should i take lessons

The golfer who’s eager to improve can get help from many sources.

For those who don’t have time for one-on-one lessons with a PGA professional, resources like Golf-Info-Guide.com make an excellent substitute. Take notes as you read the tips and watch the videos, then practice what you’ve learned on the Driving Range Tips. In fact, you can practice many of the tips and drills in your home or back yard. For example, all you need is a mirror to work on your golf stance and posture.

It's also a good idea to research good instruction books, manuals, and magazines. Search online for material that is well reviewed and if you get a chance, ask more experienced players about some of the resources that they've used. If you can, though, avoid trying to teach yourself golf without any guidance. Many self-taught golfers develop bad habits, which can prove difficult to get rid of. It’s much easier to start with a solid swing foundation than to correct bad habits later on.

It’s usually best to decline on-course lessons from your friends, too. First off, the course isn't the place to try new things; that's what the range is for. Second, just because something works for their game doesn't mean it will work for yours. It’s OK to accept occasional advice from a friend who’s a very good golfer and/or highly knowledgeable about the swing, but laying the groundwork for a sound swing is best done with professional help.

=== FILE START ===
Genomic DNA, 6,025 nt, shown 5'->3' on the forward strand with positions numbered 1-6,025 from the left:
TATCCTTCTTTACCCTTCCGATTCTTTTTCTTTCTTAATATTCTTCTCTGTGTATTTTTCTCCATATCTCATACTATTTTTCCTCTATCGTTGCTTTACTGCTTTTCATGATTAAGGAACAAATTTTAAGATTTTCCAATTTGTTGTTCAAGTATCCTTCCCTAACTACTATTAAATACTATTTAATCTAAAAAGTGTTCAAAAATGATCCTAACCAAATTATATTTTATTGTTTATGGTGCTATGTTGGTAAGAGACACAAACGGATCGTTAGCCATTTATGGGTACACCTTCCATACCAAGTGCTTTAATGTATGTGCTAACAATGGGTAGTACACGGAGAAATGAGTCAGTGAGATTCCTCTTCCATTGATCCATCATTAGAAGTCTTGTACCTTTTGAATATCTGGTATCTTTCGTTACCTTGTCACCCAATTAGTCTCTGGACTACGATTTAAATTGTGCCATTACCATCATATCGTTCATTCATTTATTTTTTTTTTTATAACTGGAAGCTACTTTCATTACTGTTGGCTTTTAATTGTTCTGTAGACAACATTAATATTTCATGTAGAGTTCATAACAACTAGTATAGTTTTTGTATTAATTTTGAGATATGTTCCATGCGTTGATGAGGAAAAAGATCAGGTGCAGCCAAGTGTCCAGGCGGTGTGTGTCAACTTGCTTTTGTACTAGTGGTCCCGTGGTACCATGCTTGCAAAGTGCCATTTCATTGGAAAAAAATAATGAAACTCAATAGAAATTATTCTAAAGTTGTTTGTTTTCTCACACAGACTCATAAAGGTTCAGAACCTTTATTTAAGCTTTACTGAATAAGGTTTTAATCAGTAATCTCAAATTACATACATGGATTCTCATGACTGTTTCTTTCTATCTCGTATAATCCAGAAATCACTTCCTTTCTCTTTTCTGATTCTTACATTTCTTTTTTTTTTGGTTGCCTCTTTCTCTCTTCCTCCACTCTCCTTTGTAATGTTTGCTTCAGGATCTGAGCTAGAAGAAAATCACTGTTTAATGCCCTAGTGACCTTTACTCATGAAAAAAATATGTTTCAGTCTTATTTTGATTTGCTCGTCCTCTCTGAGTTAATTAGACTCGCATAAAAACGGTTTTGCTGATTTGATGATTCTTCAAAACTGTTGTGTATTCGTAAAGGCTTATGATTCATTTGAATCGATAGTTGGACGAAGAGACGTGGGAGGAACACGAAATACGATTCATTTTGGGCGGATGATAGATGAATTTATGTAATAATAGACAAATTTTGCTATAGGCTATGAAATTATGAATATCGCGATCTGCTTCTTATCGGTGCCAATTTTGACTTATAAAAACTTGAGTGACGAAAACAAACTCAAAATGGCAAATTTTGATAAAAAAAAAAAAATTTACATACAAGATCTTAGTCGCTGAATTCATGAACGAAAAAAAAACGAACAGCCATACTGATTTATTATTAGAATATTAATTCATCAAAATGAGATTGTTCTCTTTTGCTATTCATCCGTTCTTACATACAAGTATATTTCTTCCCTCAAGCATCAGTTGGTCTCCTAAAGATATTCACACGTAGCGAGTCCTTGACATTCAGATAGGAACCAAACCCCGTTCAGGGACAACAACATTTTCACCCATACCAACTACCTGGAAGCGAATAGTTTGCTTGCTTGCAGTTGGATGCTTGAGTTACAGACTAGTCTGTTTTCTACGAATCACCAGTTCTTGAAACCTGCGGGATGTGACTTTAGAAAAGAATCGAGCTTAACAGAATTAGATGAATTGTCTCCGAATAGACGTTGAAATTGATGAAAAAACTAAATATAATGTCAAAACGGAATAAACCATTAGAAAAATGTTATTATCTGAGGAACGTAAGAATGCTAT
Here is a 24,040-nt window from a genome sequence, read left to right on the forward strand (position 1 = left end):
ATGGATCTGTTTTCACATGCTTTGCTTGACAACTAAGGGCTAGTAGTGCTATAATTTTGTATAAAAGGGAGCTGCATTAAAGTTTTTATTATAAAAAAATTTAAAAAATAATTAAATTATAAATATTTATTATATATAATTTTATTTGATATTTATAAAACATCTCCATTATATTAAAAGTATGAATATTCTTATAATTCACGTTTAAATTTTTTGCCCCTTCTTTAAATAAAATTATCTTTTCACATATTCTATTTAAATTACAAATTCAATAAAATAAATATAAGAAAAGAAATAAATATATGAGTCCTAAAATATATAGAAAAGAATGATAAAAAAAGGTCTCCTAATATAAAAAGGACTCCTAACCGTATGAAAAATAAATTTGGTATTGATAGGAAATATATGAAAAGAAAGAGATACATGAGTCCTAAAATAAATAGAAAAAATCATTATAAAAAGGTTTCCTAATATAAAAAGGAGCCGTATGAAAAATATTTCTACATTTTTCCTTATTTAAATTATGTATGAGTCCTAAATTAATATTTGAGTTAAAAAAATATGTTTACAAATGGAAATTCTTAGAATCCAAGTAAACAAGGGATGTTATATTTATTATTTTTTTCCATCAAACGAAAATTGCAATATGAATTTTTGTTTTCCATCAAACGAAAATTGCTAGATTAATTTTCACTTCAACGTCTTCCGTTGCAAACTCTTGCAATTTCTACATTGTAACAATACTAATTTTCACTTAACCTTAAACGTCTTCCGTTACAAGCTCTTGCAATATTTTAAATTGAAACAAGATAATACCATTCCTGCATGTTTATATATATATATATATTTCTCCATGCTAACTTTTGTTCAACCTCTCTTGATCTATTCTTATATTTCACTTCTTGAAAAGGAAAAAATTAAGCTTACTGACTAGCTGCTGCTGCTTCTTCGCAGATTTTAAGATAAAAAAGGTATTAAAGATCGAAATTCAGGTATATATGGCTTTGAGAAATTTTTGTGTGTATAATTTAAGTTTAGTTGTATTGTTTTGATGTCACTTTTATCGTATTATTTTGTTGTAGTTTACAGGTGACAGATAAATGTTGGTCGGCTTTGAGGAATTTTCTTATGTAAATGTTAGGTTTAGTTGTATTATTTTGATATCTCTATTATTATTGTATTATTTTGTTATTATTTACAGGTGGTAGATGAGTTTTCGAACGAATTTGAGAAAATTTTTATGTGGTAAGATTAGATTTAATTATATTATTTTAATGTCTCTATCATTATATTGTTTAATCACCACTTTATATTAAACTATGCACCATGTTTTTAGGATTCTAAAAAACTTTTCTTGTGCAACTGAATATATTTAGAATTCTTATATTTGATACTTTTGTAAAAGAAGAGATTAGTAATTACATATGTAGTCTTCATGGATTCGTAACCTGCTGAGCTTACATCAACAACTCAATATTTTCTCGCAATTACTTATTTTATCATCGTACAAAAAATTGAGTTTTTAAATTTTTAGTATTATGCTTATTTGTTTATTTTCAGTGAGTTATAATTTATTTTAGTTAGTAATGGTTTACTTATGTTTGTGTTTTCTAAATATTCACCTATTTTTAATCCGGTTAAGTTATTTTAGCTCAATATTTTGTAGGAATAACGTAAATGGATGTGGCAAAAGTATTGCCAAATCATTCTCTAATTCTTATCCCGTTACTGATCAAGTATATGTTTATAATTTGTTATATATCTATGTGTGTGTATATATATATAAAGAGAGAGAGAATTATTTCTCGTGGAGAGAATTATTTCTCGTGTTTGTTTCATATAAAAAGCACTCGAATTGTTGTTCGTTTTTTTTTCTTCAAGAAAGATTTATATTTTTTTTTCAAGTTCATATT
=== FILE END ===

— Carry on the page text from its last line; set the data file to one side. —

Remember, too, that after you've taken lessons to not rely completely on the instructor to make you better. You still must continue to work on the swing thoughts that have proved helpful before you will start to see the improvements you're looking for.

Tips for Golf Lessons:

  • Read online reviews on local PGA-certified professional teachers.
  • Many pros offer group lessons at discounted prices, and keep your eyes open for free clinics.
  • Take notes from online tips and videos, then take them to the range to reference while practicing.